Strategies for Developing a Mentor Network
Nursing faculty often struggle with developing and maintaining a mentoring network even though mentoring is essential for continued advancement in academia. Nursing faculty are not regularly educated on skills needed to develop and maintain a mentoring network. This is problematic because it is known that effective mentoring can lead to new innovations in nursing science, advancement to leadership roles, and excellence in clinical and didactic teaching. Making time to identify and connect with mentors could make all of the difference in your career path. Remember that mentors can be helpful in a multitude of ways. A great mentor will challenge your current thinking, validate significant accomplishments, provide sponsorships for organizations, give nominations for recognition. Perhaps most importantly, a mentor is a source of regular, meaningful feedback to overcome barriers or challenges as they are experienced. Mentoring was an essential of the Robert Wood Johnson Foundation Nurse Faculty Scholars (RWJF NFS) Program and for that program, nursing faculty were linked to a school (or college), university, and national mentor.1
The following strategies can be used in a time-efficient way to build a network designed to fuel your future success in academia:
Prior to seeking mentors, take some time for self-reflection.
It is important that you have self-awareness about openness to feedback prior to seeking mentorship. When you develop a new relationship with a desired mentor, it is important that you are open to hearing and acting on what your mentor is saying. A skilled mentor has mastered the art of giving constructive feedback while maintaining a reassuring presence in the face of future uncertainties.
Identify at least three key areas where you need career and personal development.
Plan to seek mentors to meet these specific needs or knowledge gaps. For example, if you acknowledge that it is your goal to become an academic leader, then seek a mentor who has experienced leadership in academia and meet with them regularly to focus on this specific area of development.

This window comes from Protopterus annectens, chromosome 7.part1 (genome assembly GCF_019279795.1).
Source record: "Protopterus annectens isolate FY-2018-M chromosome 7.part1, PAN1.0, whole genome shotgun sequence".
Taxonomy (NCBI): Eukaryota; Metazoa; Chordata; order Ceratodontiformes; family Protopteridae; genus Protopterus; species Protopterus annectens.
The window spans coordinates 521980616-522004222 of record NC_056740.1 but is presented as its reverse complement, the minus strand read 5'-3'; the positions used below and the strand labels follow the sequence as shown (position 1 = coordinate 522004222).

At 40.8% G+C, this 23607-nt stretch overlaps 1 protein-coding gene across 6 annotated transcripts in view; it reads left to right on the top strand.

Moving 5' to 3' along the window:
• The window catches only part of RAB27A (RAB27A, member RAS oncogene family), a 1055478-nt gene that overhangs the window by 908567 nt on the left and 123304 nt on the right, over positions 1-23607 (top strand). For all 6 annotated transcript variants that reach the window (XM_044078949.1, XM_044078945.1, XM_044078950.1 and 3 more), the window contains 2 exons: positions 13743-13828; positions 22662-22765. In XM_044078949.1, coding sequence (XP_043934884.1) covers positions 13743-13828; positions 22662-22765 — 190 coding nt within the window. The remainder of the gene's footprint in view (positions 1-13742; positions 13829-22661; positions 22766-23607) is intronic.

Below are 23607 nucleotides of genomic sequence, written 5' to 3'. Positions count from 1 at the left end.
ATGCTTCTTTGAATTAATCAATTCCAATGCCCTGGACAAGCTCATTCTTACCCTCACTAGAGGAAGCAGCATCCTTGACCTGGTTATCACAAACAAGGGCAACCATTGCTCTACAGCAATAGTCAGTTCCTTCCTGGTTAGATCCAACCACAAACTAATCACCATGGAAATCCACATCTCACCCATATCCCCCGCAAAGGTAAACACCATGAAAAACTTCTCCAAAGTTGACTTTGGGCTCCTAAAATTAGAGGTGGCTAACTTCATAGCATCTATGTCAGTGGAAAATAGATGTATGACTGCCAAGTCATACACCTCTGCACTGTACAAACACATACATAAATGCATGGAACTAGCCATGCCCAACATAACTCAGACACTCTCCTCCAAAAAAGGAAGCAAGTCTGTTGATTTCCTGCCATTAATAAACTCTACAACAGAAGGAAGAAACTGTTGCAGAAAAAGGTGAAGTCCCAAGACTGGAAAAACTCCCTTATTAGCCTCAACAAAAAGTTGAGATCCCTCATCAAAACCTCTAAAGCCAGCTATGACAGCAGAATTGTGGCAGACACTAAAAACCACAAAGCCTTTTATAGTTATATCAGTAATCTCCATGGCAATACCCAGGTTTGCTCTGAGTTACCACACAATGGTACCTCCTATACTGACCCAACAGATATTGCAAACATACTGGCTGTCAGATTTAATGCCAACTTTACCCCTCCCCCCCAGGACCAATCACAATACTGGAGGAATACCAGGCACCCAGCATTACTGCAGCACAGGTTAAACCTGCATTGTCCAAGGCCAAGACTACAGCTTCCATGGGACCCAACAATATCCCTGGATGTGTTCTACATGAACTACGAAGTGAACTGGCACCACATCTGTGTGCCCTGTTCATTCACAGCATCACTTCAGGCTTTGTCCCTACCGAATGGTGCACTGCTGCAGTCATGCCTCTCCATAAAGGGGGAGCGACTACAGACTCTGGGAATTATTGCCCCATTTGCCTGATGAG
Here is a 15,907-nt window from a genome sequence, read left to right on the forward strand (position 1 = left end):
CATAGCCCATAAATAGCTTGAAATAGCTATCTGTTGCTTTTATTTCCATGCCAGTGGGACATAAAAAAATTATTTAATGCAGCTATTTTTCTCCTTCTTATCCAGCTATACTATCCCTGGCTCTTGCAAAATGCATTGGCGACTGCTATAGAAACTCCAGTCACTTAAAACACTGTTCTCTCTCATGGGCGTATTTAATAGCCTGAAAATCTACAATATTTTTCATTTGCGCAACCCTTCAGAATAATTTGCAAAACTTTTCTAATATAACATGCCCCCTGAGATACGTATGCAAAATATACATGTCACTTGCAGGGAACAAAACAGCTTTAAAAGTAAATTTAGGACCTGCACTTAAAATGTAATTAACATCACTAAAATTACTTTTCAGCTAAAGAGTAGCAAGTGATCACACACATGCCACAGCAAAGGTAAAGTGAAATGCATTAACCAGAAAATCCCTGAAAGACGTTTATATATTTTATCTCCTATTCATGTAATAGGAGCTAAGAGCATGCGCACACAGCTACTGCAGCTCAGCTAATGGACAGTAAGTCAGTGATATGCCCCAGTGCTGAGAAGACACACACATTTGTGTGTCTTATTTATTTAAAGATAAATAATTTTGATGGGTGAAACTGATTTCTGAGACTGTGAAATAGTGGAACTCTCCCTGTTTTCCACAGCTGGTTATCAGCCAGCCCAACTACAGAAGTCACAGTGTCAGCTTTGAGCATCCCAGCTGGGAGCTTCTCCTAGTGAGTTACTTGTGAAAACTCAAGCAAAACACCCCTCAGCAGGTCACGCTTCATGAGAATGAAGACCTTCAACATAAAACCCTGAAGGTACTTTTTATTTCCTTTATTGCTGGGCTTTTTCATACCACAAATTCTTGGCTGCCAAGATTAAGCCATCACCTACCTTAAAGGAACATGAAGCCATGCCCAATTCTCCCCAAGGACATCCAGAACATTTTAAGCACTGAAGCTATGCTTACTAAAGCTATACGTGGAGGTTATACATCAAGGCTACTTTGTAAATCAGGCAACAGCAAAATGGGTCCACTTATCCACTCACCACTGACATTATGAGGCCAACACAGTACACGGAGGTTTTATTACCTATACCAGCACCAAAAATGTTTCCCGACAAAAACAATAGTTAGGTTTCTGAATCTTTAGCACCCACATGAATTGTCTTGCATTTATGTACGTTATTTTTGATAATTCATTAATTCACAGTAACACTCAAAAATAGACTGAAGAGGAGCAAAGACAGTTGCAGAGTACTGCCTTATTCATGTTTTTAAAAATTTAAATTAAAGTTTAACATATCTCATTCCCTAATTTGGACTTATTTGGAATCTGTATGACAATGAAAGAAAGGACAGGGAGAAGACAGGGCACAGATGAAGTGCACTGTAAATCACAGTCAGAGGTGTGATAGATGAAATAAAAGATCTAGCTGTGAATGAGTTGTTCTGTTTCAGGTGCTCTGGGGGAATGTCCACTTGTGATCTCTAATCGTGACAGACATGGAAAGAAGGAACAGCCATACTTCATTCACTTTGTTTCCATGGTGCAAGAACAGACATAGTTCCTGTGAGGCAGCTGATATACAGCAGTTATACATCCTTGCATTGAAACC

Seek mentors who have adequate time to meet your needs.
You can only benefit from a mentor if they actually have time to meet with you, listen, and review work to provide feedback. Seeking the most renowned expert in your field may be a goal but if they do not have time, adjust your thinking and seek a different mentor who is a known content expert with time to give. Mentoring takes patience, time, and attentiveness so making sure that your mentor has this to give is essential.
Build a team of mentors including a peer, university, research and national mentor.
The outcomes of the RWJF NFS program have been outstanding.2 Following their lead, it is recommended that you seek four mentors at a minimum. Peer mentors have the ability to understand your experiences, challenge your thinking, and validate your successes. University mentors will provide feedback on career development, creativity within your program of research, and ensure that you understand university system issues. Research mentors will provide feedback on how to take your innovative ideas to the next level. National mentors will guide you on understanding your disciplinary perspective and your role on a national or global level.
Consider a mentoring map and Individual Development Plan.
Successful development requires drive, dedication, persistence, and optimism. Taking time to complete a mentoring map will help you to better understand your resources and current limitations. Completing an Individual Development Plan with your mentors will ensure that you have clearly defined and measurable goals for each year.
Evaluate your mentoring map annually and plan for changes.
As you grow and develop in your faculty role, remember to revisit your mentoring map and plan. New knowledge gaps will be identified as you advance in your career. Keep an open mind about establishing new mentoring relationships and ending old ones as you meet goals. Mentoring relationships should be established for a defined time and then re-negotiated based on continuing need.
1. McBride, A.B., et al., Building a mentoring network. Nurs Outlook, 2017. 65(3): p. 305-314.
2. Gillespie, G.L., et al., A summative evaluation of productivity and accomplishments of Robert Wood Johnson Foundation Nurse Faculty Scholars Program participants. J Prof Nurs, 2018. 34(4): p. 289-295.